Archives for posts with tag: book review

The U.S. has some of the best cancer care in the world and I live in one of the areas known for excellent treatment. However, accessibility to healthcare is not consistent. I was treated and continue to receive follow-up care at the Swedish Cancer Institute, which is part of Swedish Medical Center.

I am really lucky. My physicians, from my internist, to my breast surgeon, to my medical oncologist, are all top notch. The staff at my cancer center are excellent. Although hospitals are no place to rest, the care I received at the hospital during the four surgeries I had there, was exemplary whether during the day or in the middle of the night. My healthcare providers communicated with one another. I had access to my healthcare record online but I was not responsible for managing the sharing of those records. Last, but not least, everyone I interacted with was friendly and polite, with little exception.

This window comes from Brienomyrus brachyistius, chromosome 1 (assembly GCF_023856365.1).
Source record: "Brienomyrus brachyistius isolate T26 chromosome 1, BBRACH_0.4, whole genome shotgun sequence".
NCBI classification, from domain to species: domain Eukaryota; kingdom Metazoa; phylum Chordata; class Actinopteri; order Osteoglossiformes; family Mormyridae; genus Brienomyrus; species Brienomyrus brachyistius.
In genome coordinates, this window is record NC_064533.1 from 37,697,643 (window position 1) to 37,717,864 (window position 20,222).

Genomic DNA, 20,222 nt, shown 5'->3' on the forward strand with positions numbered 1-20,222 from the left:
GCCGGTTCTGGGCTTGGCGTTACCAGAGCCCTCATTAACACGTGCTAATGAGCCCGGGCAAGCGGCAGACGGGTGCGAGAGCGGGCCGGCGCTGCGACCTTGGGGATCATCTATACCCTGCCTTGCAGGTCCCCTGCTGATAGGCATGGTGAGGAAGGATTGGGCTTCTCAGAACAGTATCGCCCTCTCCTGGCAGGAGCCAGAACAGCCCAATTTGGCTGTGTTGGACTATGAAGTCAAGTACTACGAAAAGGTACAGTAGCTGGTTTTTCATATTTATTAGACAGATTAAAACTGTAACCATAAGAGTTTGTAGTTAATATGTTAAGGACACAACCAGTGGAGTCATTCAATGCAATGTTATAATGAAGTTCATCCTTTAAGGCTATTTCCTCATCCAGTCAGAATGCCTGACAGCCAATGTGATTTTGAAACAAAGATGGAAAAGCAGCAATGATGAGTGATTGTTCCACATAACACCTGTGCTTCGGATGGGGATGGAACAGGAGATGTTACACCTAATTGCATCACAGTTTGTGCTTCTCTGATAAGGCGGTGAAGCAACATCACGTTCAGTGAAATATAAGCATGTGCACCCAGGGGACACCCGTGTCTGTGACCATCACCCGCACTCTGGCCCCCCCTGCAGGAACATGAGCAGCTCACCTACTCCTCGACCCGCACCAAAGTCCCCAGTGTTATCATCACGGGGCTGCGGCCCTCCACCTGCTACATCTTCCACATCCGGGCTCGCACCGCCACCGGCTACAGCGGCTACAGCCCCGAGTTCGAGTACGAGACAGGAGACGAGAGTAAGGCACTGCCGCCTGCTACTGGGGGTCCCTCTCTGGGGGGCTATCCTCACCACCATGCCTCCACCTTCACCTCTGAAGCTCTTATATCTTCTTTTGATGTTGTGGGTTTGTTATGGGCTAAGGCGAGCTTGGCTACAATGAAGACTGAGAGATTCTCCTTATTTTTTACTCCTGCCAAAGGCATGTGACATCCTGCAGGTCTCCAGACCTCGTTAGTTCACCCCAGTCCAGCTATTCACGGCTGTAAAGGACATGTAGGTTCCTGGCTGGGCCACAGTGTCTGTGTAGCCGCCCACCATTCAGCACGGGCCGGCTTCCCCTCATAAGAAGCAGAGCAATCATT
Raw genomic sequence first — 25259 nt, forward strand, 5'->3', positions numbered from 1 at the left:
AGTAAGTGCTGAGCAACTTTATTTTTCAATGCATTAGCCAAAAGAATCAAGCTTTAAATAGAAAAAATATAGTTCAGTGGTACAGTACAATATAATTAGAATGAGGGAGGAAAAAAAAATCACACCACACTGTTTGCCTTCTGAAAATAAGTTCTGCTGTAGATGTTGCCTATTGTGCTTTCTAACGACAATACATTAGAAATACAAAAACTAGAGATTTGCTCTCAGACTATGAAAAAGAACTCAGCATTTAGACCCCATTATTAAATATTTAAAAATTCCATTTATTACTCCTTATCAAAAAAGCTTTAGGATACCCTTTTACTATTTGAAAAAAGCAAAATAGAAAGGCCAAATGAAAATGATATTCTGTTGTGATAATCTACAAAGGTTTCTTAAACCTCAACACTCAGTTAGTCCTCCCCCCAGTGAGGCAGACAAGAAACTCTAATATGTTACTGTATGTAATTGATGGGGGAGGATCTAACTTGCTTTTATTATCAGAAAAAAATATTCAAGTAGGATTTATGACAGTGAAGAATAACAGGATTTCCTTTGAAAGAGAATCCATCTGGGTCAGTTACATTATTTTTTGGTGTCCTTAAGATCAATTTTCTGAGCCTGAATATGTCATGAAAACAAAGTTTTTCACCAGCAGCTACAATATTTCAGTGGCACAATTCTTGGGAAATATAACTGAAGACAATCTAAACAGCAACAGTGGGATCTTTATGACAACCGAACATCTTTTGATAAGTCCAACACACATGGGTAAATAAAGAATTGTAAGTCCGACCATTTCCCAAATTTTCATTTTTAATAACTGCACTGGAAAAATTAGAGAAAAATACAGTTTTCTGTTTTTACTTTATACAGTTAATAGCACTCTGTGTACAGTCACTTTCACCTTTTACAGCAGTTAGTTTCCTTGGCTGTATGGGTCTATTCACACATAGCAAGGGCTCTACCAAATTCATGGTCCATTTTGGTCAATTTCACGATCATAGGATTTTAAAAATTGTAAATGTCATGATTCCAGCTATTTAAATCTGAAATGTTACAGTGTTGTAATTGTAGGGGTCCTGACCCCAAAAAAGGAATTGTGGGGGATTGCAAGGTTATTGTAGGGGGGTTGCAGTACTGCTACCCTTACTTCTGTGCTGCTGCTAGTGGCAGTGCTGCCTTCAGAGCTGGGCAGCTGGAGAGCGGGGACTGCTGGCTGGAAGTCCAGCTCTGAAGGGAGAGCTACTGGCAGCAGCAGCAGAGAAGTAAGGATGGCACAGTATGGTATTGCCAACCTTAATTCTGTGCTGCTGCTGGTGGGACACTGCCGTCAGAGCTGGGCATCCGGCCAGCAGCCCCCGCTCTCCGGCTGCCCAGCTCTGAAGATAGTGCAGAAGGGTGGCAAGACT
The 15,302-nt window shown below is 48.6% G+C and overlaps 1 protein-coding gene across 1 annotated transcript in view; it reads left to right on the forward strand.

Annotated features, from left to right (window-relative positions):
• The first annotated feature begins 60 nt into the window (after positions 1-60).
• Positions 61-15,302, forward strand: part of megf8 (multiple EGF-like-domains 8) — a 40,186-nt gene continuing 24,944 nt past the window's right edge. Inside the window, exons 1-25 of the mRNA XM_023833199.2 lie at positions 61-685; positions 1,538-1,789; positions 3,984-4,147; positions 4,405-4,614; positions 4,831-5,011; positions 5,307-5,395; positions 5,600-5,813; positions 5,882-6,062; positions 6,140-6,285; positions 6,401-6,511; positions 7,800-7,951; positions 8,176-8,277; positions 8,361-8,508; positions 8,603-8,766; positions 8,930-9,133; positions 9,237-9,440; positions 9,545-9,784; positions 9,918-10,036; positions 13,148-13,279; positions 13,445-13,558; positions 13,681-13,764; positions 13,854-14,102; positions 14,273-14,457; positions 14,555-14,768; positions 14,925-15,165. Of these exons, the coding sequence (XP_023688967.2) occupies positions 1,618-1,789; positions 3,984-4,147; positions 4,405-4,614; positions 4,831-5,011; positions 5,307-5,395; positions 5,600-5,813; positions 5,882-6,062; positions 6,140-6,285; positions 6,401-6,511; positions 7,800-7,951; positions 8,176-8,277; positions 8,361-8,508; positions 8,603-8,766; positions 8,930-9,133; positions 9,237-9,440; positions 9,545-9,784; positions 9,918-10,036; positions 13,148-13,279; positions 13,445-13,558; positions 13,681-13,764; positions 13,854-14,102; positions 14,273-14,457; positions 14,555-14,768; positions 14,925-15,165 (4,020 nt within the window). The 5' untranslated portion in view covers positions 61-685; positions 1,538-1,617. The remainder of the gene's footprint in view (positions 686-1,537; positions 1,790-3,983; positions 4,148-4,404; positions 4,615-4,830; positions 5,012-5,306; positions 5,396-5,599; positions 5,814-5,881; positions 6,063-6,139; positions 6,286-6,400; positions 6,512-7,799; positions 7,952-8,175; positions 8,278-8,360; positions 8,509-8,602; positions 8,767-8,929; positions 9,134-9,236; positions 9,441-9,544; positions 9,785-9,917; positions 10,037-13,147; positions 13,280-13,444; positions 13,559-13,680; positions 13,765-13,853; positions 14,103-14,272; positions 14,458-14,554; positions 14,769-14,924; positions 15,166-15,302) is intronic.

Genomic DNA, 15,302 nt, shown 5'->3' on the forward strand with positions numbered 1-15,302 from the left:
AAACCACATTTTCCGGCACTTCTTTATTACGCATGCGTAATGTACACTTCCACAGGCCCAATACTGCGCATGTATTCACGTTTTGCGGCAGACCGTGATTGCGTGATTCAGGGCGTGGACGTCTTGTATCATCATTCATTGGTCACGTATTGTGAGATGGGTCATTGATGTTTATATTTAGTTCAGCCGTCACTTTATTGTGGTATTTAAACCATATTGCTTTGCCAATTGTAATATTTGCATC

Being cared for by competent and professional people within a functional healthcare system was one of the best experiences I’ve had in my life in terms of feelings cared for. I am a caretaker. I started babysitting when I was 10 years old, I am a mother and a wife. I am a healthcare provider.

I was active in my healthcare but I had a lot of trust in my physicians and followed all of their recommendations. It was always made clear to me that my physicians were making recommendations but that the ultimate decisions were mine to make. They were clear, however, about the potential pros and cons of each treatment option, which is part of a healthcare providers job as well as of their legal and ethical responsibility to patients.

Cancer treatment is exhausting. Although I.V. chemotherapy and radiation were not recommended for me, my treatment was still taxing. The main part of my treatment took over two years, which involved nine surgeries, two years of Lupron shots, ongoing Tamoxifen treatment, countless blood draws, scans, pathology reports, and anywhere from 3-5 doctors’ appointments per week. Although I took off time to recuperate from surgeries, I worked throughout that time and had family responsibilities, most notable helping rear a teen daughter who was having one Hell of a tough time with life.